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RE: Unit Descriptions: Air, Naval, Land

 
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RE: Unit Descriptions: Air, Naval, Land - 10/7/2013 12:51:12 PM   
warspite1


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quote:

ORIGINAL: Extraneous

Change "Japanese Special Naval Landing Force Marine" To "Japanese Special Naval Landing Forces".

This was a common misconception but there were no Japanese Marines in World War II.

I can give you details if you would like them.

warspite1

Thanks, but the word Marine is not used on the counter. They appear as 1st SNLF Div, 2nd SNLF Div and SNLF.

The three SNLF units have the marine anchor symbol and are thus termed Marines for game purposes i.e. there are special rules that Marine units benefit from, and these, naturally apply to the SNLF.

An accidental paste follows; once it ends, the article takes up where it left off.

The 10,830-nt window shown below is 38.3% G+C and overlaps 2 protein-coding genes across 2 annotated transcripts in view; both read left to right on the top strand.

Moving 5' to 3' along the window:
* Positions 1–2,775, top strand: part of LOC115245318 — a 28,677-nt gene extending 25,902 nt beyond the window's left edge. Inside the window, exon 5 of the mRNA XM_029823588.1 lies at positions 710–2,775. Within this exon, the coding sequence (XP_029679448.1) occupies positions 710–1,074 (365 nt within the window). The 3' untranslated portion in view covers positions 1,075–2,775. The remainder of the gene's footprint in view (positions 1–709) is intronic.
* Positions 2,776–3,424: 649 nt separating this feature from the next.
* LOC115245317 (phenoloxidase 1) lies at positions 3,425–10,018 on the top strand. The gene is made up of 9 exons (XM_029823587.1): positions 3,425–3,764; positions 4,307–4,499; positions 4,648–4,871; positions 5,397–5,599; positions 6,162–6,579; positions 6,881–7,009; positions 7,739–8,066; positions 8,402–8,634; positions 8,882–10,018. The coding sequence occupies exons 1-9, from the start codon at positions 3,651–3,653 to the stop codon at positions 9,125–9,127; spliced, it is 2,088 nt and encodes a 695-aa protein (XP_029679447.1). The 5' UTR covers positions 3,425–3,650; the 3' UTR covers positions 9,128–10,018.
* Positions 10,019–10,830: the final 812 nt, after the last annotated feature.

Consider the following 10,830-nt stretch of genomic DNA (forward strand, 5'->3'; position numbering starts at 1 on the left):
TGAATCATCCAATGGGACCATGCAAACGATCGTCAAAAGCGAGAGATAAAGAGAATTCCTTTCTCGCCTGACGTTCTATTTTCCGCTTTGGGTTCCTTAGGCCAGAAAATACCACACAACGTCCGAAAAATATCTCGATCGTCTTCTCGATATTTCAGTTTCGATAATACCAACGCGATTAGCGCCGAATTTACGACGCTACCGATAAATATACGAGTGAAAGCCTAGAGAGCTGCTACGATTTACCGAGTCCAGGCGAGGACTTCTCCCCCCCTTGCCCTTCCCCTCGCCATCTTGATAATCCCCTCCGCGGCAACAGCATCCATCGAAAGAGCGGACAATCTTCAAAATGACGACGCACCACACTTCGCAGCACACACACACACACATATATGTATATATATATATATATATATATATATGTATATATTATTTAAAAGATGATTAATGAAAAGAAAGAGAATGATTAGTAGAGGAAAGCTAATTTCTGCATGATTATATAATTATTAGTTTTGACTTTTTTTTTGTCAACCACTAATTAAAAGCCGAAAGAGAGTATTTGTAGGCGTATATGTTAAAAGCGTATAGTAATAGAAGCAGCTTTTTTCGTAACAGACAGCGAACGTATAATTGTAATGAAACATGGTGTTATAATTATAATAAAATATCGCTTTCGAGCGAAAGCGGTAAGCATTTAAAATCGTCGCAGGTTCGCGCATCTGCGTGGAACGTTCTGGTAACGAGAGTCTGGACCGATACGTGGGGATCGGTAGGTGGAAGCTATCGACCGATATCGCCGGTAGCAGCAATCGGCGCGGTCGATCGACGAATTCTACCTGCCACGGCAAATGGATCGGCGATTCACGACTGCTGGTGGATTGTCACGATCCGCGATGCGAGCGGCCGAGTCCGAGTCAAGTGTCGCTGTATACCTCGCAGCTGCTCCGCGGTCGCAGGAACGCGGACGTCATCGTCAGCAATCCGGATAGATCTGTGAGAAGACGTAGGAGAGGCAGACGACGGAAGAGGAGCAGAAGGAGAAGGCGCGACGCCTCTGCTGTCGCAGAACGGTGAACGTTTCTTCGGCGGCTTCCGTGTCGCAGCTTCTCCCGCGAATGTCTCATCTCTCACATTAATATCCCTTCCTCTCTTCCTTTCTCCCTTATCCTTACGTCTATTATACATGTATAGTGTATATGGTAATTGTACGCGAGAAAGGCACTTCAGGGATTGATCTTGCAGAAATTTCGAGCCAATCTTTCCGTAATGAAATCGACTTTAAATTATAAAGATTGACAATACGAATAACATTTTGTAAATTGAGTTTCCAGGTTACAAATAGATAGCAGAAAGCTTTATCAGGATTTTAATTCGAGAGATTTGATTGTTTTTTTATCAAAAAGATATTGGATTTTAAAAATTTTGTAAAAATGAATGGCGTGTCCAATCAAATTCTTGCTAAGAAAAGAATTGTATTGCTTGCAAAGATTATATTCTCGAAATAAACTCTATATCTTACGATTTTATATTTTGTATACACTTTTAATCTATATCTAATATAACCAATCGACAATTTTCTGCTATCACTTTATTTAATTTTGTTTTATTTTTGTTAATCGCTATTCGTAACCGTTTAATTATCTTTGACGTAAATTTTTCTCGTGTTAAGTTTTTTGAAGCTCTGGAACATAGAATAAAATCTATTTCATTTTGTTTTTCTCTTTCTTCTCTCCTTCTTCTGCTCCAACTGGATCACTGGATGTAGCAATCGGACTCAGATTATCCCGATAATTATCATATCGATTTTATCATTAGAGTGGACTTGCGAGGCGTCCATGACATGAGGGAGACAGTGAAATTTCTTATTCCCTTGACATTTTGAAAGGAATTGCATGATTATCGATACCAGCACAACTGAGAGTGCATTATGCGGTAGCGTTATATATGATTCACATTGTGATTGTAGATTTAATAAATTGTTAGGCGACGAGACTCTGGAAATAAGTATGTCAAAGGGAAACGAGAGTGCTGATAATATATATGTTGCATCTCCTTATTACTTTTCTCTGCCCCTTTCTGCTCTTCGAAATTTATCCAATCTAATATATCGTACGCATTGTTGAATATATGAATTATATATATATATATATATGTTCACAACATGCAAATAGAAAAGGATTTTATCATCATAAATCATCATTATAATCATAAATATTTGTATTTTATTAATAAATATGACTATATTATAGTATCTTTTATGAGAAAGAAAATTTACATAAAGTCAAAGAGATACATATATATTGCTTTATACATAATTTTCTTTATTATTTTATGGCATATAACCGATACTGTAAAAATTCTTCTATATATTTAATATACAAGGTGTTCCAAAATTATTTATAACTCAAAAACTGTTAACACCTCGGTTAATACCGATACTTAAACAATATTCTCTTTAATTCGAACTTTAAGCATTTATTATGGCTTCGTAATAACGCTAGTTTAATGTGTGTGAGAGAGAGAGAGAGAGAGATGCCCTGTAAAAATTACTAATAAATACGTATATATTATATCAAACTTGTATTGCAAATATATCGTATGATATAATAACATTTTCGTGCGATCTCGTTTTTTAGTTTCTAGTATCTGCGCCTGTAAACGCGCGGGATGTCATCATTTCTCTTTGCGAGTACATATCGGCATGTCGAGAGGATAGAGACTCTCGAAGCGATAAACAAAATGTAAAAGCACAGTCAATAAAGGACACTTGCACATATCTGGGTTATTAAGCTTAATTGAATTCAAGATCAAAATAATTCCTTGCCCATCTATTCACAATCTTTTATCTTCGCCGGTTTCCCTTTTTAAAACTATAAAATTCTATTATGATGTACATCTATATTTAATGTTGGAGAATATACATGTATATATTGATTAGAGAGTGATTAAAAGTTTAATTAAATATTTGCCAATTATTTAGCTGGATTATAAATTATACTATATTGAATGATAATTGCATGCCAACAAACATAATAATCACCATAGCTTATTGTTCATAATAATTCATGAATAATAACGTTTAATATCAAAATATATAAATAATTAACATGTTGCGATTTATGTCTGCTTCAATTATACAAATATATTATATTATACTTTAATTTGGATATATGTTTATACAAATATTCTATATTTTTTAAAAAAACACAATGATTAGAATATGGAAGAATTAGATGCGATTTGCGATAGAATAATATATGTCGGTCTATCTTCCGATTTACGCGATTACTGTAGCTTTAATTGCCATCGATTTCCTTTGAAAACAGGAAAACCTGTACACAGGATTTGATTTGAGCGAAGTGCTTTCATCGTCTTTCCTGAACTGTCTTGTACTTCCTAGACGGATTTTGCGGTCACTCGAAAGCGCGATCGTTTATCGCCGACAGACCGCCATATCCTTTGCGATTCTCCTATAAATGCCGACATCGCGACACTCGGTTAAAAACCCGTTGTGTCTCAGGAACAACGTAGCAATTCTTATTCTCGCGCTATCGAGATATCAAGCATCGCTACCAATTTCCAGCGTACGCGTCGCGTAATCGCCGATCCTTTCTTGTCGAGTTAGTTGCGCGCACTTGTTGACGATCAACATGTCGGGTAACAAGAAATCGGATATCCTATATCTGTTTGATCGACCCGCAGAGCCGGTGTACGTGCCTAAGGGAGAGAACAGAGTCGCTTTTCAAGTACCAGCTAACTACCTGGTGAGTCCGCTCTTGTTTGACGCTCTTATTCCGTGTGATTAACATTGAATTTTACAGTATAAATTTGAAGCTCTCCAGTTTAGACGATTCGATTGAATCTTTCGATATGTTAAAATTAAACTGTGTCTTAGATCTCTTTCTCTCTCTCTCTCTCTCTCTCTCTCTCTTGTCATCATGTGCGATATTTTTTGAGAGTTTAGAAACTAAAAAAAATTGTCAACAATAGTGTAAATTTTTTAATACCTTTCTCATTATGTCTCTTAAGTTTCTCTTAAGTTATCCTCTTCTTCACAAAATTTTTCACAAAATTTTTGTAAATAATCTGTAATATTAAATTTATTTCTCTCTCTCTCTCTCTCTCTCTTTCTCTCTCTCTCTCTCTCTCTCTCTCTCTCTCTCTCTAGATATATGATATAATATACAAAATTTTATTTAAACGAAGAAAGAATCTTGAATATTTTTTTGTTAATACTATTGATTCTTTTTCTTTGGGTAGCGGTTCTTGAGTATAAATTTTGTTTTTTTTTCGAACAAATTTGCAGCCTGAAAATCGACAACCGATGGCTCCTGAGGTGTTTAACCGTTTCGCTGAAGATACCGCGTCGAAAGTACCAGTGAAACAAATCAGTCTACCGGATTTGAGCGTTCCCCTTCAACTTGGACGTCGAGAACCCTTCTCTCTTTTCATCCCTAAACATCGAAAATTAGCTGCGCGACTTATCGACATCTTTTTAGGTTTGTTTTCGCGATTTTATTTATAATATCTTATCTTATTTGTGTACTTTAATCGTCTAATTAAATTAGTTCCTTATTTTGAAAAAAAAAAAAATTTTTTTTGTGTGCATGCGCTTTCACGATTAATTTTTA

Re your offer of details - do you have anything on the Japanese Army Landing Forces? There are two Japanese corps counters - one called Imperial Guard and the other LG Marine. These two appear to be "What if" counters but would be useful to know if there is any basis in fact for their appearance in the game?



_____________________________

England expects that every man will do his duty. Horatio Nelson October 1805



(in reply to Extraneous)
Post #: 2311
RE: Unit Descriptions: Air, Naval, Land - 10/7/2013 1:59:28 PM   
Neilster


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From: Hobart, Tasmania, Australia